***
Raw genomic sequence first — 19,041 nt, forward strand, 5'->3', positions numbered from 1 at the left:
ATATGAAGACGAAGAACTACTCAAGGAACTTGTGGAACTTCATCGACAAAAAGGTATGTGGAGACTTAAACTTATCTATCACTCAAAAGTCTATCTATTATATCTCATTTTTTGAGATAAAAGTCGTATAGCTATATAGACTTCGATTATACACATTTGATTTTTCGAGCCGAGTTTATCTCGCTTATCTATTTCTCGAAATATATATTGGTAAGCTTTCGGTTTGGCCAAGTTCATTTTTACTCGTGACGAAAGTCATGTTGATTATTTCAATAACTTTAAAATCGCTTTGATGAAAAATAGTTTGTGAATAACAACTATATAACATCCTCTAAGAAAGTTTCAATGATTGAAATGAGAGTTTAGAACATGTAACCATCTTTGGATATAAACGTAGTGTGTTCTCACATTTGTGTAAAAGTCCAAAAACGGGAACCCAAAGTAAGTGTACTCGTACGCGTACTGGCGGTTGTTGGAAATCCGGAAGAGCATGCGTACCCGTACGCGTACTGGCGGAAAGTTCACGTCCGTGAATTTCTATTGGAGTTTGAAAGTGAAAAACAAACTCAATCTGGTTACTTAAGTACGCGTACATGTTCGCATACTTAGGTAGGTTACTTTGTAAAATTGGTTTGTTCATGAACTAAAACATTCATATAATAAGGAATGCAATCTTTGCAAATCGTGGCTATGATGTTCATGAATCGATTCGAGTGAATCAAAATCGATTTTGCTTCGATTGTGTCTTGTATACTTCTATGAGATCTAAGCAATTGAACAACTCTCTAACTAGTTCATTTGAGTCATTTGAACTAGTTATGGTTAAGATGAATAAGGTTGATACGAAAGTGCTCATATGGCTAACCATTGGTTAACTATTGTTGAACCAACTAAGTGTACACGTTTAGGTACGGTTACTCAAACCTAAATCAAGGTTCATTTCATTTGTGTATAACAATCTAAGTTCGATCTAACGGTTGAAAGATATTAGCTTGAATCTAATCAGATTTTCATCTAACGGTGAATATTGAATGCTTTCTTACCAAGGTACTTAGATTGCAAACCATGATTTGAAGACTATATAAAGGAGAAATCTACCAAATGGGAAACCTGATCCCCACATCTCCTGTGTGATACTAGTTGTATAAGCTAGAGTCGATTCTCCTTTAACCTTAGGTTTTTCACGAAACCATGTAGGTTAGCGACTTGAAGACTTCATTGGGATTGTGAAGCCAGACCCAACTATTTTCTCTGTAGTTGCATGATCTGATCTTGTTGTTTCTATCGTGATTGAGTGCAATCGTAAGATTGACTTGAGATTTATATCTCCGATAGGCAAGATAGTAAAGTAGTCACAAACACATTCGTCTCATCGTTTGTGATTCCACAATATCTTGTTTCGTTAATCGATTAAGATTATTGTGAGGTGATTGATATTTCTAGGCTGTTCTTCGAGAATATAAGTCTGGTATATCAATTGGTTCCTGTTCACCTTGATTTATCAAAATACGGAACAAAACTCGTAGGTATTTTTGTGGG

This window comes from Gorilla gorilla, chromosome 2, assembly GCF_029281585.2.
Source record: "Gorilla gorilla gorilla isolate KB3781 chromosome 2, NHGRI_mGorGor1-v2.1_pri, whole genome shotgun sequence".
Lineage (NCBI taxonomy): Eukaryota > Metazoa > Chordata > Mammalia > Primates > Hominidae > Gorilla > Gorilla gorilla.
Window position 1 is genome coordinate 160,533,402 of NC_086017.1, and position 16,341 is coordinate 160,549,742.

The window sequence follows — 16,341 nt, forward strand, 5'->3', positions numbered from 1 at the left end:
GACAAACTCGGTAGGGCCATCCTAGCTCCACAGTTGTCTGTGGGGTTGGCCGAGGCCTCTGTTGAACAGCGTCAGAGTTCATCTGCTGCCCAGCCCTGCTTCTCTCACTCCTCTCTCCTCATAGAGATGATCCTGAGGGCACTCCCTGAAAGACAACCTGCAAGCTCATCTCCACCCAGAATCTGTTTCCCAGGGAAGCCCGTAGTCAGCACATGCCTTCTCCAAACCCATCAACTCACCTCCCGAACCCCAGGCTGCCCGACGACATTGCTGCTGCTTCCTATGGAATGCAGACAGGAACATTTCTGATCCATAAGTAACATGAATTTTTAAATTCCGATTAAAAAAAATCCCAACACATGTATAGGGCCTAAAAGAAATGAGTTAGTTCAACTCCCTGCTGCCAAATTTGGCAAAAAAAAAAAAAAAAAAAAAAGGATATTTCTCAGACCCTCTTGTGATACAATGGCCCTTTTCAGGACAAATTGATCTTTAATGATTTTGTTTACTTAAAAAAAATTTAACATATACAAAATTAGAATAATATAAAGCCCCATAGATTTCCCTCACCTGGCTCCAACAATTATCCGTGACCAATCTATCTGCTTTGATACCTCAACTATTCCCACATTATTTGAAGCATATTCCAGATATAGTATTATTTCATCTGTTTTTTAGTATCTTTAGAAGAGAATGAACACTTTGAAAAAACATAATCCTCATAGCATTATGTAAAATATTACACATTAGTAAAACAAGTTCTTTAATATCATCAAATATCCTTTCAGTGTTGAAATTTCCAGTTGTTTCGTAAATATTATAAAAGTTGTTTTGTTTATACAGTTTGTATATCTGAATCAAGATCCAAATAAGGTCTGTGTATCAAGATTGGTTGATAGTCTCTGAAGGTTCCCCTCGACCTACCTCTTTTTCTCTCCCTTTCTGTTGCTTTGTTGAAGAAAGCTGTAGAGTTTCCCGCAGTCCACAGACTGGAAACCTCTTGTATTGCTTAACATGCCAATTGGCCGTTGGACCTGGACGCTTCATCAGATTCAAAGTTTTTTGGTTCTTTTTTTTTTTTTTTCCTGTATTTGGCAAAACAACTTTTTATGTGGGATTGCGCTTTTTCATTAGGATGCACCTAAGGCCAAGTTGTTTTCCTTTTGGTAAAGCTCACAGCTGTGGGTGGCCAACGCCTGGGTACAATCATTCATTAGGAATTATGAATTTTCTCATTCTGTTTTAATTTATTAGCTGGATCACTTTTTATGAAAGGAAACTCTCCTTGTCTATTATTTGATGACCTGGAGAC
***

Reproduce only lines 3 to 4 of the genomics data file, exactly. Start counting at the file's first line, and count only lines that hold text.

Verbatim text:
This window comes from Gorilla gorilla, chromosome 2, assembly GCF_029281585.2.
Source record: "Gorilla gorilla gorilla isolate KB3781 chromosome 2, NHGRI_mGorGor1-v2.1_pri, whole genome shotgun sequence".